COVID-19: NC Emergency Custody & Domestic Violence Orders

Written by Jonathan Breeden

As most Americans huddle inside their homes because of COVID-19, many North Carolina families are left to worry about their children and possibly their own safety.

North Carolina family courts play an essential role in protecting people and sorting out the most difficult of domestic situations. This includes people desperately seeking access to their children or individuals struggling to escape domestic violence, made all the worse by sudden isolation.

But families still have options. While many NC courts have closed or postponed proceedings until at least April 20th, emergency custody hearings, and domestic violence protective orders are still being heard.

If you have a pressing custody or domestic issue in or around Johnston, Harnett, or Wake County, contact Breeden Law Office. We know how serious your situation is and our skilled family law attorneys know how to work through the current hurdles to find a solution for you and your family.

Call (919) 661-4970 or send a message online. We are available and operating normally for families across the region affected by COVID-19.

COVID-19 & Child Custody

The sudden school closures and orders to stay inside may have left children in the care of ill-prepared co-parents. Or, maybe a primary care-giver is now unexpectedly unemployed, and unable to care for a child properly. In more serious cases, a child with an underlying medical condition could be in a high-risk environment, and you’re worried about them getting COVID-19.

There are various situations that would warrant an emergency custody order in North Carolina, including situations that predate the coronavirus. And while you should try to work with your ex to modify your arraignment temporarily, if they refuse to engage with you, ignore medical advice, or you believe your child’s health or safety is at risk, you should contact a local North Carolina family lawyer right away.

Breeden Law Office can file new actions and motions as needed. This includes requesting Emergency Custody Orders.

Emergency Custody Orders

An Emergency Custody or “ex parte order,” is an immediate, short-term custody order, granted by a judge under limited emergency circumstances, without hearing from the other party. The grounds for granting emergency custody are situations in which a child is at substantial risk of bodily injury, sexual abuse, or removal from North Carolina to avoid the authority of the courts. You can also request an emergency status quo order if you had a regular visitation schedule with your child but no court order and now the other parent is denying you access to the child.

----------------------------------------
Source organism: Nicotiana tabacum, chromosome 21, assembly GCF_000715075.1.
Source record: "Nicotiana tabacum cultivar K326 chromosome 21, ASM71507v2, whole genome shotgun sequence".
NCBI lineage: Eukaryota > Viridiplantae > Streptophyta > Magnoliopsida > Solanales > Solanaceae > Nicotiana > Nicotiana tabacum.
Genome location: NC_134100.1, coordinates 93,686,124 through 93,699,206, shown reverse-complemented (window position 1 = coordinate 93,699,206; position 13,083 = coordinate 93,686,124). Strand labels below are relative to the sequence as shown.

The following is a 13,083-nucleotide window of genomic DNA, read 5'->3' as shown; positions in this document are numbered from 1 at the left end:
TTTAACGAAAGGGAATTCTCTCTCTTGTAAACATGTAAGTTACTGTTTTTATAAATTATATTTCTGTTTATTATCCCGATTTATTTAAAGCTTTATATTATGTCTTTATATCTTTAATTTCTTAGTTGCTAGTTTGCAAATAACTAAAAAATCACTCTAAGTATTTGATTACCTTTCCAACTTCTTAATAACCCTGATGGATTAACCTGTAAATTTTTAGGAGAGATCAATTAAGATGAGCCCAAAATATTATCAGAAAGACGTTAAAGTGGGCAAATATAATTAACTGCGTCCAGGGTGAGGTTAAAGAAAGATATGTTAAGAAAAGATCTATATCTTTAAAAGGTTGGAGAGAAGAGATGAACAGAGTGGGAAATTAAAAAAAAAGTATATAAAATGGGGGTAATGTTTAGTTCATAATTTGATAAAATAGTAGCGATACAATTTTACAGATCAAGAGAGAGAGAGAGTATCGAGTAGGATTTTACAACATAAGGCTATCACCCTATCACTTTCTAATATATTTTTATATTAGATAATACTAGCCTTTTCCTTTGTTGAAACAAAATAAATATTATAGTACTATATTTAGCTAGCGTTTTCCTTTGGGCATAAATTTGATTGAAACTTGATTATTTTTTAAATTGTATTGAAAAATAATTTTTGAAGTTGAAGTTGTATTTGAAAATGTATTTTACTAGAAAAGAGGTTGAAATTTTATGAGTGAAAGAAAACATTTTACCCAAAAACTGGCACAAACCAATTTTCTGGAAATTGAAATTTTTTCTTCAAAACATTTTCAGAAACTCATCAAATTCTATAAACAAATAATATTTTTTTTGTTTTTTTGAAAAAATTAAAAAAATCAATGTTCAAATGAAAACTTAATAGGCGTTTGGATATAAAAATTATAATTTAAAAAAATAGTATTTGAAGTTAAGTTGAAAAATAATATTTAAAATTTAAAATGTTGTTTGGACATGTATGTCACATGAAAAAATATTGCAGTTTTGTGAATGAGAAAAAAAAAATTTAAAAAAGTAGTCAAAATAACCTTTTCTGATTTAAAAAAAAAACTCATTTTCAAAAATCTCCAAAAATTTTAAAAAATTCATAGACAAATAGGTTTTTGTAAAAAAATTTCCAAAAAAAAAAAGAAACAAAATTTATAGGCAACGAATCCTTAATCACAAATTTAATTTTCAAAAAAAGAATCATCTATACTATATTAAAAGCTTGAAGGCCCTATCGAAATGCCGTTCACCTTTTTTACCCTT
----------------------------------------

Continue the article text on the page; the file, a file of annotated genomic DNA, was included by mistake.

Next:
Law enforcement can assist in recovering a child if an ex parte order is issued in the interim. However, a hearing must also be scheduled so that both parties have the opportunity to be heard within ten days of the ex parte order being granted.

COVID-19 & Domestic Violence

Domestic violence includes physical violence, sexual abuse, threats, humiliation, constant criticism or name-calling, isolating the victim from others, or limiting access to money, transportation, or employment.

When people are quarantined or under a stay at home order, it will undoubtedly lead to a rise in domestic violence incidents. And those affected may feel limited in their ability to leave or seek legal protection. They should not.

The majority of North Carolina’s superior and district court proceedings have been postponed for at least 30 days, with limited exceptions. But these exemptions include those necessary to preserve the right to due process and for the purpose of obtaining emergency relief, such as domestic violence protection orders, temporary restraining orders, juvenile custody orders, etc.

Domestic Violence Protective Order

A Domestic Violence Protective Order often called a “DVPO” or a “50B order,” is a court order that requires a perpetrator of domestic violence to stay away from the victim. Law enforcement can arrest the perpetrator on the spot for violating the order. In North Carolina, a “permanent” DVPO can last for up to one year, but can be renewed for up to two years at a time. A copy of the complaint form can be found here.

Anyone living in North Carolina, regardless of citizenship or immigration status, can file for a DVPO.

Regardless of the current pandemic people should not be sequestered with their abusers or fear leaving because of possible exposure. Let attorney Breeden review your situation and explain how to obtain an emergency order in your area.

Emergency Matters May Vary By County

It’s important to keep in mind that many local North Carolina County Courts like those in Johnston, Harnett, or Wake County have unique procedures regarding how emergency custody and protective orders are handled. These can include when to file, how to present certain arguments, and estimating timeframes for results.

These matters are always best addressed by an experienced and local family law attorney.

Contact Attorney Breeden for Questions

While many North Carolina Courts are only open for emergency orders, there is a lot Breeden Law Office can do, so the unprecedented events of COVID-19 do not negatively impact your family’s legal issue. Conferences and negotiations can take place over the phone, by video, and many court filings can be done by mail or in person at the courthouses.

Let us answer your legal questions and walk your family through what’s next. Call (919) 661-4970 or contact us online. We are also accepting new clients, performing multiple consultations daily, and are available during normal hours.


Divorce In North Carolina: What You Need To Know

A book by Jonathan Breeden